Quite roughly, there are eight billion more years within this current notation. It is still “filling up” causing a sense of the directionality of time. And, “Yes” that conclusion flies in the face of many, possibly most — and probably all — current theories held by the many within our scholarly and scientific communities.
That steady stream of planckspheres blasting into the universe is a penultimate mystery. Mathematical logic is the only way we can visit there. My simple guess today is that there is a progression from circle to sphere, an infinitesimal circle with the qualities defined Planck base units and those currently understood qualities of spheres such as the Fourier transform.
In a figure of speech, “It’s a long way to Tipperary!” Much more to come….
Various notes (resources and references below).
A Few References and Resrouces:
- Robert B. Laughlin, Nobel Laureate in Physics, Stanford University, A Different Universe: Reinventing Physics from the Bottom Down. NY, NY: Basic Books. (2005) pp. 120–121. ISBN 978-0-465-03828-2.
- Which is it: aether, æther, or ether? Currently the generally-accepted use is ether. However, the most unusual look and feel is æther. Our redefinition of this ether is such a fundamental shift, I will be using the archaic spelling, æther.
- Relativistic ether
- Galilean invariant generalization of Lorentz-Poincare ether theory to quantum gravity arXiv:gr-qc/9706055v1 18 Jun 1997
- Note: Tipperary is a pub, once known as The Plough, former home of Harry Williams where he co-wrote It’s a Long Way to Tipperary with Jack Judge.
Odds & ends:
- The Planck Scale (Notation-1) to Notation-94 and Notation-95 (visible light)
- Are Wilczek’s time crystals all those notations prior to the attosecond measurement within the 84th notation?
- Here, we intuit that infinity is the qualitative concresence of continuity, symmetry and harmony while the finite is the quantitative conscresence.
- Just think how infinitesimally smaller the plancksphere is when compared to a neutrino. If the first notations are part of the expansion of the universe right now, and each notation is involved, in some manner of speaking, of blasting the universe with an endless stream of planckspheres, what a different model of the universe we have!
- All notations would be in some sense derivative and dependent.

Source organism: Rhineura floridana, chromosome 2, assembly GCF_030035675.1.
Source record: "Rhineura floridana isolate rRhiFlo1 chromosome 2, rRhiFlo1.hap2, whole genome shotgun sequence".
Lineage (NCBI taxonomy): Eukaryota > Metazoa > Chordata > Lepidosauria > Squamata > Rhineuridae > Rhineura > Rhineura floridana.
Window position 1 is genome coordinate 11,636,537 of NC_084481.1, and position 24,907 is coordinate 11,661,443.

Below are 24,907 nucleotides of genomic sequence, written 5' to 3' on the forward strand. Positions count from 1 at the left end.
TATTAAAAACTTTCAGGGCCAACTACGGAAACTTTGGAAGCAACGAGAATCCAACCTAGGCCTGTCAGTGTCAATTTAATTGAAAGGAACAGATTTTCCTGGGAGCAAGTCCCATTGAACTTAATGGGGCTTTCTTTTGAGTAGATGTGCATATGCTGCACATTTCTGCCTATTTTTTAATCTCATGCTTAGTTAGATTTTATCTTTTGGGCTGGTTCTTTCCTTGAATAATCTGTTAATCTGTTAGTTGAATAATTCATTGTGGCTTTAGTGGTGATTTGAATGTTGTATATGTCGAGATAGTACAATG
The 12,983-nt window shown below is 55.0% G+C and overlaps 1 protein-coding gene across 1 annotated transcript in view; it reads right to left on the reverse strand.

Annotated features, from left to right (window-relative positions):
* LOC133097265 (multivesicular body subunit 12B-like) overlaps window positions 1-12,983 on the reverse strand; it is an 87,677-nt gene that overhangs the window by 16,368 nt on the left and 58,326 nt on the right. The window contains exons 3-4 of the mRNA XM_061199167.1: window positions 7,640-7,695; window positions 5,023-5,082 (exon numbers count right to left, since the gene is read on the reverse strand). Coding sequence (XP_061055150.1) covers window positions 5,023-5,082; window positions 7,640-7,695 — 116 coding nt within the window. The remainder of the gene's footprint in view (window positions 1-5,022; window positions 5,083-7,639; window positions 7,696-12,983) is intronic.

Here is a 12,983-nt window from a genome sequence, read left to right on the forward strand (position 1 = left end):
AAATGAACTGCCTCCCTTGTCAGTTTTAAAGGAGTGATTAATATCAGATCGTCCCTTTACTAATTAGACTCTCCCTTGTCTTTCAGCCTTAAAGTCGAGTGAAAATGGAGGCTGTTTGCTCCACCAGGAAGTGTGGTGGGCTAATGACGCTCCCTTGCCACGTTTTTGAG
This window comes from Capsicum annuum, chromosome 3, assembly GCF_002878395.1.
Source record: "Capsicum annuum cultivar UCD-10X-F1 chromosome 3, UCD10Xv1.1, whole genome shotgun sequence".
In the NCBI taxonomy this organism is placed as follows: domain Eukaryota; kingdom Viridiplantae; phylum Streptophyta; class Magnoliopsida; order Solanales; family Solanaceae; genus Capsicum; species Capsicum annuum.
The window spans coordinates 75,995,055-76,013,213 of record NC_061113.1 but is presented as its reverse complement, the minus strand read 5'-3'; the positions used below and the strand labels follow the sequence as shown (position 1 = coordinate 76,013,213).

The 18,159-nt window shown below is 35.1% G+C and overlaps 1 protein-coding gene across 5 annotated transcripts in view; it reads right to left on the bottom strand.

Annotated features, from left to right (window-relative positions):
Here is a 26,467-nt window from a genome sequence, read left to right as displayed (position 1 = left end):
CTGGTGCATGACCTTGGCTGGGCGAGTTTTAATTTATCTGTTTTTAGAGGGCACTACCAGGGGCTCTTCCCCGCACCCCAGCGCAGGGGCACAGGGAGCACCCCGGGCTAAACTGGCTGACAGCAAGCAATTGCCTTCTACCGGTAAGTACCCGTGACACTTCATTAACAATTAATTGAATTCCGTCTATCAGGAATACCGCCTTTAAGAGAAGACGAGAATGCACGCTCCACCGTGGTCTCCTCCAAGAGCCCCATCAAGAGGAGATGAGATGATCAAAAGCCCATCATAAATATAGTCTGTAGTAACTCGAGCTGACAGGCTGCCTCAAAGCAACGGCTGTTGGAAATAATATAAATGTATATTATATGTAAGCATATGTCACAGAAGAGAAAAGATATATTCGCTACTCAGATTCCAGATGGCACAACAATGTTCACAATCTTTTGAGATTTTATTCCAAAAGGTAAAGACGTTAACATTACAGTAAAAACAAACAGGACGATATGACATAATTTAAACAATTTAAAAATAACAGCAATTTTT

- It is a struggle to understand Notation 202 with a duration 10.9816 billion years! The sum total of all prior notations is also 10.9816 billion years! So, we are in the earliest part of Notation 202 and all of our common history is a very small part of 202. What happened 400,000 years ago to support human life?
- This is the beginning of many more discussions within these pages about spheres:
→ https://81018.com/plancksphere/ Connecting all things everywhere for all time.
→ https://81018.com/1-202/ See Notation 0, possibly 1, maybe 2 (but probably before 3).
→ https://81018.com/start/ “What is the most simple, ubiquitous thing?”
→ https://81018.com/dark/ It is a candidate for dark matter and dark energy.
→ https://81018.com/sphere/ Please visit these pages referenced
- Irreducible decomposition of Gaussian distributions and the spectrum of black-body radiation Sandor Varro
- Extended analysis for the Evolution of the Cosmological history in Einstein-aether Scalar Field theory Andronikos Paliathanasis (DUT, Durban). Jan 7, 2020.
- 1953A History of the Theories of Aether and Electricity. II. The Modern Theories (London: Thomas Nelson and Sons 1953, E Whittaker
- Existence of New Singularities in Einstein-Aether Theory
R. Chan, M.F.A. da Silva, V.H. Satheeshkumar. Dec 30, 2019
- namics of Einstein–Aether scalar field cosmology
Andronikos Paliathanasis (DUT, Durban), G. Papagiannopoulos (Athens U.), Spyros Basilakos (RCAAM, Academy of Athens), John D. Barrow (Cambridge U., DAMTP). Jun 10, 2019
Robert B. Laughlin, Nobel Laureate in Physics, endowed chair in physics, Stanford University, had this to say about ether in contemporary theoretical physics: